Does any one know, which is the best posture to be assumed for practicing meditation?

4 Answers 4


Bhikkhus, the bhikkhu following the practice of my Teaching, having gone to the forest, or to the foot of a tree or to an empty, solitary place, sits down cross-legged, keeping his body erect, and sets up mindfulness, orienting it.

Then with entire mindfulness, he breathes in and with entire mindfulness he breathes out.

Maha-satipatthana Sutta

The above is the standard posture for meditation (i.e.: sit down cross-legged). Even though I can't remain in this posture for a long time due to back pain, I personally believe this is the best posture for meditation. Having said that there are many other postures suitable, depend on your situation (walking, sitting, etc.).


There isn't a 'best posture' for meditation (although I have a yoga book which attributes all sorts of special mystical powers to the full lotus).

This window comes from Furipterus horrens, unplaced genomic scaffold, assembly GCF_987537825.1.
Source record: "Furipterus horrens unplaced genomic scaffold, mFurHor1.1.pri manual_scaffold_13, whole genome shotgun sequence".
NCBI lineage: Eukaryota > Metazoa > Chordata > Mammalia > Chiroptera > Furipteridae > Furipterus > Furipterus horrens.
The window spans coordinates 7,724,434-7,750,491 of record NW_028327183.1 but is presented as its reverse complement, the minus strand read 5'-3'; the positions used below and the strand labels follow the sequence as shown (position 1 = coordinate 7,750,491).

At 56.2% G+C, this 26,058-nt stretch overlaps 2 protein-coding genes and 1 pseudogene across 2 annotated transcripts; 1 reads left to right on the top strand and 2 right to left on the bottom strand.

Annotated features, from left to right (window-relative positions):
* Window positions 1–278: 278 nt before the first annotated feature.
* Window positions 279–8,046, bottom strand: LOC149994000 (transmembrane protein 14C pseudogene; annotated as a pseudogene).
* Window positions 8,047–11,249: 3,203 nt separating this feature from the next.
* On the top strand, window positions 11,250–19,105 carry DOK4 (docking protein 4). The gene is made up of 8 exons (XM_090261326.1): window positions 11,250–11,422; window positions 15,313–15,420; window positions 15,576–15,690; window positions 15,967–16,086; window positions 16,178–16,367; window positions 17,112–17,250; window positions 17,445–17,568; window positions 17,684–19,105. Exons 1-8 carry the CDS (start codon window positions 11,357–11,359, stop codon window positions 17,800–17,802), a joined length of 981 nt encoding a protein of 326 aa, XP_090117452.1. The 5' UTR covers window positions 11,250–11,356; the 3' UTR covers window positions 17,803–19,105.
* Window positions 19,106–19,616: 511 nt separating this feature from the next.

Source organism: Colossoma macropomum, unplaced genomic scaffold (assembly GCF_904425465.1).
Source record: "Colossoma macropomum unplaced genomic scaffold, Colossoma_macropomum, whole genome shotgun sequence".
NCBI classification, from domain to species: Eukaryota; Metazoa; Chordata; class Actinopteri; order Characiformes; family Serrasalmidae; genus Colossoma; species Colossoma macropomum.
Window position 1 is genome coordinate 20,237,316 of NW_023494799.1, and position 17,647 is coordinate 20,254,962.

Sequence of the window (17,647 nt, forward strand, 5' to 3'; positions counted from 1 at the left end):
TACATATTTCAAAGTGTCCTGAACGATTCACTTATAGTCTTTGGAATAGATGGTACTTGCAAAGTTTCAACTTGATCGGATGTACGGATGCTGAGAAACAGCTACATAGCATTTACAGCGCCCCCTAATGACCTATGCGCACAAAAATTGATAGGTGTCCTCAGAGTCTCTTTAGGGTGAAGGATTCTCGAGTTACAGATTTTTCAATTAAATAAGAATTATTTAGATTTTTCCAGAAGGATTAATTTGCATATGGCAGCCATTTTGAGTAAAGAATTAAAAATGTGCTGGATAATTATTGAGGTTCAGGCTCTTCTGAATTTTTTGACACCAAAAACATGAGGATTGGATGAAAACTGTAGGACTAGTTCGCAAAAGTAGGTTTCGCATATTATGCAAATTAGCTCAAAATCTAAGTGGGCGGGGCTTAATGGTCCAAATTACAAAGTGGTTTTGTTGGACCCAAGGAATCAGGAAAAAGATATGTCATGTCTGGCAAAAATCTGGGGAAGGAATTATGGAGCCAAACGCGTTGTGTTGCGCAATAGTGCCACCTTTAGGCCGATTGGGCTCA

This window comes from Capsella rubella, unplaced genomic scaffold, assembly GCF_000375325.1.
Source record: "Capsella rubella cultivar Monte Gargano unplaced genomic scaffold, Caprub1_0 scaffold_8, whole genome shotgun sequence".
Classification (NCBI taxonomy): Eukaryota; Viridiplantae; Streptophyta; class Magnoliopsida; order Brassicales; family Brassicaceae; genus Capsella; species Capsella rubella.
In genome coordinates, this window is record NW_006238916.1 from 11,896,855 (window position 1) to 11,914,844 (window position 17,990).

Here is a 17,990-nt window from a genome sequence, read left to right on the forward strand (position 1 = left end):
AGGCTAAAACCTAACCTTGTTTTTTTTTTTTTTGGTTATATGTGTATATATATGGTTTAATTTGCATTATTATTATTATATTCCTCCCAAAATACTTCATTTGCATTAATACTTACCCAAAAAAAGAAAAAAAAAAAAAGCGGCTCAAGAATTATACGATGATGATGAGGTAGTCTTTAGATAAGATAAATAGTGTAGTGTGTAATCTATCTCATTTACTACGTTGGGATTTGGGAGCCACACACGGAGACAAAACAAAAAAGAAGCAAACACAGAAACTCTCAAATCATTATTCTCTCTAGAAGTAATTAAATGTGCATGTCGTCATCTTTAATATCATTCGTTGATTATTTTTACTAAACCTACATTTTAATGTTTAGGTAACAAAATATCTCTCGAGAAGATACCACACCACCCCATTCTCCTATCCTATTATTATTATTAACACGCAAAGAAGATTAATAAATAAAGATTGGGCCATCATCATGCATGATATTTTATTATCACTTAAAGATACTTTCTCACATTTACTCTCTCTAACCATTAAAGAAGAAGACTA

The best posture is the one that's best for you, that gives you a stable base (knees and buttocks) and lets you maintain your spine in a good upright position. For some that will be full lotus, others half or quarter, others burmese (all on a cushion), and for others it will be seiza on a cushion or bench.

You definitely shouldn't be deciding how to sit based on answers from people on the internet, you should go to a temple or monastery where experienced meditators with a variety of cushions and benches can observe you and help you find the posture that's best for you.


Purists would say in full-lotus

Most reasonable would say that, half-lotus or cross legged

Sitting on a chair or bed is fine in all honesty.

Not falling asleep but being comfortable are the 2 major concerns.


The best posture? Simple:

The posture that is most comfortable and affords the least distractions to your mind (aches, pains, etc).

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